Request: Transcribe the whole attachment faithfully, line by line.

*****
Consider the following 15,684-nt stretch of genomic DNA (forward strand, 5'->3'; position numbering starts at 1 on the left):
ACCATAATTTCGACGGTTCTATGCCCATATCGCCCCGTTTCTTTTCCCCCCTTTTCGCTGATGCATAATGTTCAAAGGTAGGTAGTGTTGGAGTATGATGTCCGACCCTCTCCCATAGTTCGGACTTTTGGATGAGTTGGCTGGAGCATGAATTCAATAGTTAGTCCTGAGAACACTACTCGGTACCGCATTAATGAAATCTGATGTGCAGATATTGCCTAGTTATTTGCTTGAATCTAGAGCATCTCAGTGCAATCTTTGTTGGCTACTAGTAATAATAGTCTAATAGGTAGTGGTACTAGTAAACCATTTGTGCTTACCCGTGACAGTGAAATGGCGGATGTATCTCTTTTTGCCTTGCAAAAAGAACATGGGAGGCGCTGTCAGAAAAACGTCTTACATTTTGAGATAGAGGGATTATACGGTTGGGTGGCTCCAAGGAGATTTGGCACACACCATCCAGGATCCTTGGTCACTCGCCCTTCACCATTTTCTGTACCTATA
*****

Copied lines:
Consider the following 15,684-nt stretch of genomic DNA (forward strand, 5'->3'; position numbering starts at 1 on the left):
ACCATAATTTCGACGGTTCTATGCCCATATCGCCCCGTTTCTTTTCCCCCCTTTTCGCTGATGCATAATGTTCAAAGGTAGGTAGTGTTGGAGTATGATGTCCGACCCTCTCCCATAGTTCGGACTTTTGGATGAGTTGGCTGGAGCATGAATTCAATAGTTAGTCCTGAGAACACTACTCGGTACCGCATTAATGAAATCTGATGTGCAGATATTGCCTAGTTATTTGCTTGAATCTAGAGCATCTCAGTGCAATCTTTGTTGGCTACTAGTAATAATAGTCTAATAGGTAGTGGTACTAGTAAACCATTTGTGCTTACCCGTGACAGTGAAATGGCGGATGTATCTCTTTTTGCCTTGCAAAAAGAACATGGGAGGCGCTGTCAGAAAAACGTCTTACATTTTGAGATAGAGGGATTATACGGTTGGGTGGCTCCAAGGAGATTTGGCACACACCATCCAGGATCCTTGGTCACTCGCCCTTCACCATTTTCTGTACCTATA